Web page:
Two dual 64-bit Intel Xeons (EM64T)
Two dual 64-bit AMD Opteron 246s (2.0 Ghz)
Two dual 64-bit Intel Itanium2 (1.4Ghz 1.5MB cache)
That's a total of 12 new 64-bit processors... the first 12 we've had.
Why is this notable? Because now our user clusters can run InnoDB well. We already run InnoDB on our global machines, and it kicks ass, but we've stuck with MyISAM (which is lame, but has its benefits) on the user clusters because 32-bit machines don't give a single process enough memory to run InnoDB the way we would've liked.
See, InnoDB maintains all its own caches in-process, whereas MyISAM only caches indexes, and the kernel caches data pages. On a 4GB or 8GB box on MyISAM, you can get 2GB of indexed cached in-process (because you only have 3GB of user address space on a 32-bit machine) and the rest of the memory on the box is used by the kernel to cache data pages.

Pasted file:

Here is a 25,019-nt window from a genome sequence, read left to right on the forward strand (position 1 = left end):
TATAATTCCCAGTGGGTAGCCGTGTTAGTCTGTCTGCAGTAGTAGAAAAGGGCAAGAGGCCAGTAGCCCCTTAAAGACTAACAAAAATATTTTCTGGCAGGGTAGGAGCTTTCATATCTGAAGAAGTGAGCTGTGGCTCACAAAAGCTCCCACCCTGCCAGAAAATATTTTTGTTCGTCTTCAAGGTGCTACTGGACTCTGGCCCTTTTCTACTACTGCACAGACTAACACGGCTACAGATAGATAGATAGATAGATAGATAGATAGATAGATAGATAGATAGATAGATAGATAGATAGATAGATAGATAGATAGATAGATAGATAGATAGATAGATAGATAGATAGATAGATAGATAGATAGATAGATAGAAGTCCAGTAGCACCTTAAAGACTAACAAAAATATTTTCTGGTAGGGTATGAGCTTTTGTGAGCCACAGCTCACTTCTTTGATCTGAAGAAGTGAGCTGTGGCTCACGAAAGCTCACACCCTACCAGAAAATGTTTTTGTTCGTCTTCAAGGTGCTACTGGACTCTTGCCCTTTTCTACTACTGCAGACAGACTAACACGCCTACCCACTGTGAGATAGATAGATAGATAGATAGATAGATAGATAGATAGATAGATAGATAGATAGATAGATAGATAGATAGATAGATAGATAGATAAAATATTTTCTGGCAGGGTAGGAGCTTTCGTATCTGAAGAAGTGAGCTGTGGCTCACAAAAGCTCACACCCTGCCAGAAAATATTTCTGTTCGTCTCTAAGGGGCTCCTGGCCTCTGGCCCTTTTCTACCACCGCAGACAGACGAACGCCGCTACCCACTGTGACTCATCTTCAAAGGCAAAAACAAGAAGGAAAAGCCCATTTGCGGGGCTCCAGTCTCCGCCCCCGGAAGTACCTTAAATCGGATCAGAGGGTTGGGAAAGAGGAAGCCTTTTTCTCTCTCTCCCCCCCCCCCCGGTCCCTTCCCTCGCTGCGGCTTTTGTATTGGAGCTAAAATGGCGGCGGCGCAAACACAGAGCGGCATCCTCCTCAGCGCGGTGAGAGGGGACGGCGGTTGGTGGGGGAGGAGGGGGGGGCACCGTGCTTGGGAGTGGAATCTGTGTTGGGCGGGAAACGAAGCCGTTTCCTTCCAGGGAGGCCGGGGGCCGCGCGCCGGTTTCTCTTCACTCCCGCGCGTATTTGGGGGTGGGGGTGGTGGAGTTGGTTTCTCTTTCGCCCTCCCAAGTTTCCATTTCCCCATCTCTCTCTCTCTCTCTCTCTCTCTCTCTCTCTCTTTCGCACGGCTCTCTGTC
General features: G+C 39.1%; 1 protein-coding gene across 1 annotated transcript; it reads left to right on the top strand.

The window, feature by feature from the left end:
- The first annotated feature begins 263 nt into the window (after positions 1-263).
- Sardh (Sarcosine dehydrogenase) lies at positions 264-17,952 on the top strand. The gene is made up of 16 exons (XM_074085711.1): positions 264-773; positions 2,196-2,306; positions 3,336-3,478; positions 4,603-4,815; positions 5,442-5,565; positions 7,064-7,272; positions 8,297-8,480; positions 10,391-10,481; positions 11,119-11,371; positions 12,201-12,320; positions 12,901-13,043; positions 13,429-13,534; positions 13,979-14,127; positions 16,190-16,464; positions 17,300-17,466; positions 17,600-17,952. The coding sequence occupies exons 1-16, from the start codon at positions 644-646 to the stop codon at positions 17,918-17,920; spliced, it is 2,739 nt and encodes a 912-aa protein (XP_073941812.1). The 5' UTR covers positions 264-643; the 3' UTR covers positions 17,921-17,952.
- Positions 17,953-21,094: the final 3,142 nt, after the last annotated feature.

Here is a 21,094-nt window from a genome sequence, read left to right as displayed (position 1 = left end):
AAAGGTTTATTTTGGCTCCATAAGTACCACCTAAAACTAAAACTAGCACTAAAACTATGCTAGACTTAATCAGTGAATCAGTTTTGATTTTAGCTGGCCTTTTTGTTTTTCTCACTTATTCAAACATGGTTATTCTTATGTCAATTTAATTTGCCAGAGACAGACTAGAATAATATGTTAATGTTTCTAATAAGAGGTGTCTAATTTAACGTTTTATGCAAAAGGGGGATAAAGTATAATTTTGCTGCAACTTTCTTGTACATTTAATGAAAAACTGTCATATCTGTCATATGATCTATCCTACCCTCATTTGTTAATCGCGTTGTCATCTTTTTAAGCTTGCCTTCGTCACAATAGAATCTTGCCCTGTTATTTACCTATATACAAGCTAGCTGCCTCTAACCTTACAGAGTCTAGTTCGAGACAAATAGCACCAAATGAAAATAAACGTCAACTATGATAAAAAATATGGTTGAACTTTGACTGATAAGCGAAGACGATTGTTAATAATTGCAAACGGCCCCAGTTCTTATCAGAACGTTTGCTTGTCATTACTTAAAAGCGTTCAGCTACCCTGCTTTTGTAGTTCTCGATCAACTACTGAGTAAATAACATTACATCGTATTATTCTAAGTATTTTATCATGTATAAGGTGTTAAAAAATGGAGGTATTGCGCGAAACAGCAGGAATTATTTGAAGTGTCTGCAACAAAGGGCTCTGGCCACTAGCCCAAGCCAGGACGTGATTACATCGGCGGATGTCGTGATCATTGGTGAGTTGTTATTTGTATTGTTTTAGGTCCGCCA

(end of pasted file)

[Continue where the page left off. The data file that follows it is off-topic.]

But with InnoDB you only have that 2GB for everything... data and indexed. Sure, the kernel can still help out, but they step on each other's toes.
Plus InnoDB uses twice as much disk space as MyISAM, so MyISAM won there. And MyISAM is easier to sysadmin. But MyISAM has table-level locking, which sucks, but can be mitigated by having multiple databases per machine. (and with memcached it's not a big deal... only sometimes) In a nutshell, MyISAM's worked well enough for us so far, and we've come to be able to deal with (or tolerate) its deficiencies so far. But that's not to say we've been happy with MyISAM.
Anyway, we've been holding out for 64-bit for awhile now, waiting to run InnoDB effectively. Soon we'll be able to.
Also, the new machines feature:
-- 8, 12, or 16 GB of memory
-- twice as many disks in the RAID 10 as we've done in any other machine (instead of RAID 10 on 4 disks we'll have RAID 10 on 8 disks or 10 disks). and that's in addition to the RAID 1 for the operating system and DB logs volume
So it's all very exciting. Can't wait to get all the users moved to this new hardware.